The murky practices at the News of the World are bad news for the wider world of journalism.
Reporters are accustomed to being close to the bottom - if not bottom - of popularity polls, just above or below MPs and estate agents - but this dismal saga is pushing us further down.
Amid the calls for official inquiries into “the media” and media “ethics,” it should be remembered that there is a wide gulf between national tabloid journalism and regional news reporting.
Yet there is a danger that all journalists, whether national or local, are, by association, guilty of similar practices.
I would not have a clue how to hack into anyone’s phone, nor would I ever wish to. I just cannot imagine the regional press ever getting involved in such despicable behaviour.
But in all the vitriol heaped on NoW and News Corporation, it should also be remembered that the title has uncovered many stories that needed exposing, such as the betting scam involving Pakistani Test cricketers.
In the vicious world of tabloid competition, pressure is intense to produce exclusive after exclusive. The newspaper-buying public clamours for the next titillating or revelatory read.
And still buy the papers in their millions. But sadly, in the fevered world of journalism, these pressures appear to have persuaded harassed reporters - and probably executives - to lose moral compass.
The same goes for a few police officers who may benefit from alleged bungs. Few should be surprised. A steady stream of exclusives does not come from reading press releases.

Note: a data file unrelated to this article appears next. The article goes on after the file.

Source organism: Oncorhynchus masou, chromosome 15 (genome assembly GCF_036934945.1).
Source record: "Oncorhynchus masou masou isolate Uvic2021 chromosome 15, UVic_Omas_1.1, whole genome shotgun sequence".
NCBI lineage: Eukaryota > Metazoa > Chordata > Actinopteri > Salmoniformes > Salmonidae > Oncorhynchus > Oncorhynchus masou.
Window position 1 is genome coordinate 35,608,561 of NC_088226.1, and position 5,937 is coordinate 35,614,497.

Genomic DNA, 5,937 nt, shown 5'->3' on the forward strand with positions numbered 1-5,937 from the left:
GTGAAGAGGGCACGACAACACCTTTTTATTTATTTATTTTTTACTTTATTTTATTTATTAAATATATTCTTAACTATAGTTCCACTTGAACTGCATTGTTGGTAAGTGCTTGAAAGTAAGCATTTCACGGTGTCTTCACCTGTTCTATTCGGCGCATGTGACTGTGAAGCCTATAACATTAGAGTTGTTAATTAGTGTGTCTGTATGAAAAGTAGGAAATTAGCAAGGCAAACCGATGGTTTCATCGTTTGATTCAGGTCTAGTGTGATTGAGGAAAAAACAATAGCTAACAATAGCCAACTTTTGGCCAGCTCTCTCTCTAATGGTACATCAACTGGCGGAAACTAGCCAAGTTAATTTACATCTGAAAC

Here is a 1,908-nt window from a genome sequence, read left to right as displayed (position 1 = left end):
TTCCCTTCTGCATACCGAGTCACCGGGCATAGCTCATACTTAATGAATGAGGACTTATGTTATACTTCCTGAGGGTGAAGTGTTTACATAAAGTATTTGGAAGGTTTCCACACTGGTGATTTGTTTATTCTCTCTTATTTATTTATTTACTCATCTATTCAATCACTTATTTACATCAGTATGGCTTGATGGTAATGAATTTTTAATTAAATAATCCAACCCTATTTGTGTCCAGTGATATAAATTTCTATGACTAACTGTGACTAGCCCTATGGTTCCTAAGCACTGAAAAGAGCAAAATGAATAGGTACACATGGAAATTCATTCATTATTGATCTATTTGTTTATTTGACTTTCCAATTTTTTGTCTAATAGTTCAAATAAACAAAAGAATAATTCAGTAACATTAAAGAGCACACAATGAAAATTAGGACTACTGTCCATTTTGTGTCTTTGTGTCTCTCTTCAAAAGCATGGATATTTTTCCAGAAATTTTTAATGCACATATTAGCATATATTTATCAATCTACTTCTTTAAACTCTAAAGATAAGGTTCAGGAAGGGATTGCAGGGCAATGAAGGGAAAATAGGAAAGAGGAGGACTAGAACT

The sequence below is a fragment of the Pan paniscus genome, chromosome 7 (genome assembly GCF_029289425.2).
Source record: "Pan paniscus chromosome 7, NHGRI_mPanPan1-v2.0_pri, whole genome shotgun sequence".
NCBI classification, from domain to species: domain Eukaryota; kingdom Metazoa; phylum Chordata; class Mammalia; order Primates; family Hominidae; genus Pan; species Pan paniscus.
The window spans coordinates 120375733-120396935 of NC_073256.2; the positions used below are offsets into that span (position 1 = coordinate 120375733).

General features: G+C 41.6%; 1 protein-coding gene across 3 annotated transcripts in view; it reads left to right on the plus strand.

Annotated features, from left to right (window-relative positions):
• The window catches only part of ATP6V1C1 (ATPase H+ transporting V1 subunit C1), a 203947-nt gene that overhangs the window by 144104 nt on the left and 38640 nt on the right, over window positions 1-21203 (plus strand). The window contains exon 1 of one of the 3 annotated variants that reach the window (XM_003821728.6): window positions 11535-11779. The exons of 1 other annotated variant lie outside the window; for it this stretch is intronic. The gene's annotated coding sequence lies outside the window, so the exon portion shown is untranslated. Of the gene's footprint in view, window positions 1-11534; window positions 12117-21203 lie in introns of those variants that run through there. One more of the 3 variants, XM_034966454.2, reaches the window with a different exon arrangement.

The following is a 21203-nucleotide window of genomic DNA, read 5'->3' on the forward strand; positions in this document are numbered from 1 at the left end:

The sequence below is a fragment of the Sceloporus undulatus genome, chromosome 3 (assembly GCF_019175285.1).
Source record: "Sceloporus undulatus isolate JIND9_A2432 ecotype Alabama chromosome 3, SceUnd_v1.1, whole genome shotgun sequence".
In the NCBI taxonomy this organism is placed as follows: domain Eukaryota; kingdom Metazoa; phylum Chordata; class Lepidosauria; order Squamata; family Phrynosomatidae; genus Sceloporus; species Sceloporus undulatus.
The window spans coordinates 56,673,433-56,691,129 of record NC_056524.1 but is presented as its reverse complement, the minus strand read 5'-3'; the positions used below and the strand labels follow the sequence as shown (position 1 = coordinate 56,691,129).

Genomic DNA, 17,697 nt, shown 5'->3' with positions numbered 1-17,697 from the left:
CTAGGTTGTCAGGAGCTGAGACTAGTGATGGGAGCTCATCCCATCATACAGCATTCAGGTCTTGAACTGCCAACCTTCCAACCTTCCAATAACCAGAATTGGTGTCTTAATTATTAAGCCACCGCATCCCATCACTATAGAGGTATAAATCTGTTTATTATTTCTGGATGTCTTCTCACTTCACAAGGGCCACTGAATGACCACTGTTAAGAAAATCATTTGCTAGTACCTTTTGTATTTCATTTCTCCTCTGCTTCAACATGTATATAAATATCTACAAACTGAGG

The NoW scandal is revenge time for MPs who have been pilloried by the press, often justifiably, as in the case of expenses fraud. Competing titles are also rubbing their hands.
It’s all highly unsavoury. Murdoch is already in the dock. And there is surely no way his bid for full control of BSkyB can be approved in the present climate. But again, remember the positives.
Sky News is a valued addition to our media scene, providing a credible competitor to the BBC and, in many cases, doing things better. Cricket coverage has improved under Sky sponsorship. And The Times has been kept afloat by profits made elsewhere in the Murdoch empire.
But an over-dominant player poses risks to the overall media scene.
The UK has a lively media landscape, in many ways more interesting that say in France or the US. The public is generally well-served at national and regional level.
The despicable apparently systemic behaviour of individuals at a particular title - for which they will in time face prosecution - should be no reason for the public to proclaim “a plague on all your houses.”
Most journalists work honourably within the law and do their best to report news, expose local wrongdoing or uncover the secrets that officials would prefer to remain hidden from the public.
It is important to outlaw hacking and to crack down on the evils at NoW. Excessive practices elsewhere may also need curbing. But neither the victims nor the public would probably wish to see a fettered, frightened press emerging from any media inquiry and the backlash this scandal has unleashed.
If it does, we risk letting officialdom and bad business off the hook.